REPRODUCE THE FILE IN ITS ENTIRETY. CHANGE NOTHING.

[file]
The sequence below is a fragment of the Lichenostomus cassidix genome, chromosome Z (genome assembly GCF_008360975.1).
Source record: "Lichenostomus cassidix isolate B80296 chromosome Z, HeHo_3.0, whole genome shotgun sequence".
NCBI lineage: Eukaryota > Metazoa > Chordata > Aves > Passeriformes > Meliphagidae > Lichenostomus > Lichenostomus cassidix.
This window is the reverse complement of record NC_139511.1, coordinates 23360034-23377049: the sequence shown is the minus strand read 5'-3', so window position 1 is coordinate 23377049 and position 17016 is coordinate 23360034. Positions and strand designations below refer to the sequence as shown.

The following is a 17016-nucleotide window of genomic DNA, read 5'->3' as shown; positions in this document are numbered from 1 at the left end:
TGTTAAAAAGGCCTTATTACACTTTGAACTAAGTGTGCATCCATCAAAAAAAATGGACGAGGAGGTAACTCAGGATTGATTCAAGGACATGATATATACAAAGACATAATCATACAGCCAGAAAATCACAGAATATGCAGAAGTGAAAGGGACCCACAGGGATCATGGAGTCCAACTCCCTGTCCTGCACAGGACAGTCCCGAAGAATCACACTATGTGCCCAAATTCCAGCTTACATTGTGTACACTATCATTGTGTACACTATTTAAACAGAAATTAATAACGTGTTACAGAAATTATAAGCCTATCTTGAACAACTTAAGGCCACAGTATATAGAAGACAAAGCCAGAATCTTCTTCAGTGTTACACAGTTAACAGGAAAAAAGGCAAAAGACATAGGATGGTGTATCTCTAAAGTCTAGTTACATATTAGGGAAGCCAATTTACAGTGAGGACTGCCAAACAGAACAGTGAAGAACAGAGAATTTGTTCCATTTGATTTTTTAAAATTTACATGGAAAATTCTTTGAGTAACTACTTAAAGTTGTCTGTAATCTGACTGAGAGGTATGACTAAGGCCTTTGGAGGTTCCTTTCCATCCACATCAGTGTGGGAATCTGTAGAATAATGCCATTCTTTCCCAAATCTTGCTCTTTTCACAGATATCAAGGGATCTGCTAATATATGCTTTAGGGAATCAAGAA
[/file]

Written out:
The sequence below is a fragment of the Lichenostomus cassidix genome, chromosome Z (genome assembly GCF_008360975.1).
Source record: "Lichenostomus cassidix isolate B80296 chromosome Z, HeHo_3.0, whole genome shotgun sequence".
NCBI lineage: Eukaryota > Metazoa > Chordata > Aves > Passeriformes > Meliphagidae > Lichenostomus > Lichenostomus cassidix.
This window is the reverse complement of record NC_139511.1, coordinates 23360034-23377049: the sequence shown is the minus strand read 5'-3', so window position 1 is coordinate 23377049 and position 17016 is coordinate 23360034. Positions and strand designations below refer to the sequence as shown.

The following is a 17016-nucleotide window of genomic DNA, read 5'->3' as shown; positions in this document are numbered from 1 at the left end:
TGTTAAAAAGGCCTTATTACACTTTGAACTAAGTGTGCATCCATCAAAAAAAATGGACGAGGAGGTAACTCAGGATTGATTCAAGGACATGATATATACAAAGACATAATCATACAGCCAGAAAATCACAGAATATGCAGAAGTGAAAGGGACCCACAGGGATCATGGAGTCCAACTCCCTGTCCTGCACAGGACAGTCCCGAAGAATCACACTATGTGCCCAAATTCCAGCTTACATTGTGTACACTATCATTGTGTACACTATTTAAACAGAAATTAATAACGTGTTACAGAAATTATAAGCCTATCTTGAACAACTTAAGGCCACAGTATATAGAAGACAAAGCCAGAATCTTCTTCAGTGTTACACAGTTAACAGGAAAAAAGGCAAAAGACATAGGATGGTGTATCTCTAAAGTCTAGTTACATATTAGGGAAGCCAATTTACAGTGAGGACTGCCAAACAGAACAGTGAAGAACAGAGAATTTGTTCCATTTGATTTTTTAAAATTTACATGGAAAATTCTTTGAGTAACTACTTAAAGTTGTCTGTAATCTGACTGAGAGGTATGACTAAGGCCTTTGGAGGTTCCTTTCCATCCACATCAGTGTGGGAATCTGTAGAATAATGCCATTCTTTCCCAAATCTTGCTCTTTTCACAGATATCAAGGGATCTGCTAATATATGCTTTAGGGAATCAAGAA